First of all, from an employee perspective, employees during onboarding have a fresh perspective, they have a new set of eyes on your business, on your processes and it would be a real shame not to take advantage of the fresh perspective that they can bring your business. I once worked for a company that I remember my boss telling me after I don’t know, maybe like six months on the job that she never hired anybody from the industry that we were in, which was the transportation industry and she said, I intentionally always hire people outside of the industry because they have such a fresh perspective. I wanna see what people outside the industry perceive about our processes and things like that. So their fresh perspective can really be an advantage to your company. And then talk about frequency. Do you wanna do it monthly, some managers do it weekly but decide what makes sense for you but there are some checkpoints that you might want to put in, especially for new hires, to ask them some questions about their onboarding process. Specifically, are we delivering on the things that we told you during he recruiting process or during interviews? When you look at things like Talent Center which we just talked about, are you getting the information that you need at the moment that you need it? So I think that there are some opportunities when we talk about one-on-one meetings for managers and employees to have these conversations to make sure that employees are getting all the tools that they need in order to be successful. That personalizes the process but there’s also some consistency built into that to where from an HR perspective, if you’re in orientation and you wanna say we do check in meetings at 30 days, 60 days, 90 days and managers are gonna ask you these questions and we encourage you to go back and give them some very honest feedback so that we can continue to make our programs better. You can also think about the methods that you wanna use in order to deliver this information. Obviously, face-to-face meetings are terrific, however, if you have virtual teams or you have employees who tele-work, then you might have to find some other ways in order to deliver, to get this information. And you can use things like electronic poll surveys in addition to face-to-face meetings in order to get the feedback that you’re looking for. But one-on-one meetings extend beyond the employee and this is where as human resources professionals, we get a little involved in the one-on-one meeting concept because managers need to give HR some feedback about the program. They should be in a position where they can communicate expectations about what they expect new hires to know when they leave pre-boarding orientation. So, regularly HR should go back to managers and say, are we delivering on our program expectations?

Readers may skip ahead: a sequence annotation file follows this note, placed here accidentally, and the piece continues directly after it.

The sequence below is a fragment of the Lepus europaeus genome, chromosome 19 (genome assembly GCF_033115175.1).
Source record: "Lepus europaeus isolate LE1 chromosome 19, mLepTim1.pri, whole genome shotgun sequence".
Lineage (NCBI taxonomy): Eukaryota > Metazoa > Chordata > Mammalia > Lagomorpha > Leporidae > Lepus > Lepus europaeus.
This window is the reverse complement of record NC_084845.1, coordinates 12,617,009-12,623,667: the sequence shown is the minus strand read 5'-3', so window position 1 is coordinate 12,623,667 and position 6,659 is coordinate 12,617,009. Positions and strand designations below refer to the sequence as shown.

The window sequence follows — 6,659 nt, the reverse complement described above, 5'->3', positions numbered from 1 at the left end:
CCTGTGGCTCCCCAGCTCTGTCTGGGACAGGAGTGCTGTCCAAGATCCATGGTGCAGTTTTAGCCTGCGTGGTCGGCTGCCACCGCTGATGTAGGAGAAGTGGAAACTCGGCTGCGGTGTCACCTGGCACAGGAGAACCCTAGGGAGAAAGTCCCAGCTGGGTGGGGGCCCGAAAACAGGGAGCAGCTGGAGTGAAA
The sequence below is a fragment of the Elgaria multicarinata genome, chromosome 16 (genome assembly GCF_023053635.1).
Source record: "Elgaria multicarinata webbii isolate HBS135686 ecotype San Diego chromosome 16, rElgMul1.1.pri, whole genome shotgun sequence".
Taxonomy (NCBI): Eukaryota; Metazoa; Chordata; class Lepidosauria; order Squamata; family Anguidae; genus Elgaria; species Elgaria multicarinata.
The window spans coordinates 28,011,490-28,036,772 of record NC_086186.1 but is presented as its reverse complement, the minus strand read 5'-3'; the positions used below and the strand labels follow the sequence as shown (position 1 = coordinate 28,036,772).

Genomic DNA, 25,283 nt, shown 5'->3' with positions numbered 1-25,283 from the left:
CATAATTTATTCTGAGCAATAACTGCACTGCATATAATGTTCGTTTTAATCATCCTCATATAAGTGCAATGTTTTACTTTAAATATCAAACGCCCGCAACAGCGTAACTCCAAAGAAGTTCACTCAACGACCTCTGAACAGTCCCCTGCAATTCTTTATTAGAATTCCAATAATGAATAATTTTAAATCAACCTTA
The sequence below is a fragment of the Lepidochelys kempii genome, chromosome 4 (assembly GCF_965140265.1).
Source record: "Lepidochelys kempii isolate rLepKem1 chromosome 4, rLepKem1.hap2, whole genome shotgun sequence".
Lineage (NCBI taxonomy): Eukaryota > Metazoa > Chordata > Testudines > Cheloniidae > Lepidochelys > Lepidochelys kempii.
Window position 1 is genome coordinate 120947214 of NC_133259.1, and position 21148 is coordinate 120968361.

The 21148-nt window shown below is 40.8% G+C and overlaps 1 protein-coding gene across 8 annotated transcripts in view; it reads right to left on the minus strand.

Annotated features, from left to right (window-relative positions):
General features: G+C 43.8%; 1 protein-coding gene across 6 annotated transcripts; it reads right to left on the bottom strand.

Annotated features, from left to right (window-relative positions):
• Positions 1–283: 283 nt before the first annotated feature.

We also wanna make sure that managers are delivering a consistent training to employees, a consistent onboarding experience to employees. And then finally, that managers feel like they can support the process, both before day one during orientation and onboarding and then afterwards with new hires. So HR needs to get involved at some point in the process and sit down and have one-on-one conversations with managers to say, are we delivering what we said that we would deliver, is there something else that we should change or add to our pre-boarding orientation or onboarding processes, that would help new hires become productive faster or better. So when we think about one-on-one, that’s not just one-on-one between managers and employees. Also one-on-one and I think that they’re really important. One-on-one can be supplemented with other things in the organization and special interest groups are one of those ways that new employees or newly promoted employees can gain valuable information and not necessarily from their manager or from human resources. Special interest groups, think about these less from a Sameist perspective and more about them as groups of individuals who have a common interest or purpose. Some of the ones that you might have be familiar with already, often you’ll hear about women in leadership, special interest groups with an organization, you might hear about veterans, you might hear about parents having a special interest group. So, the benefits of having these groups within the organization include improved engagement because employees can go and see answers to some of their questions. It allows them also to learn to get to know multiple people within the organization and hopefully, increase their collaboration skills at the same time.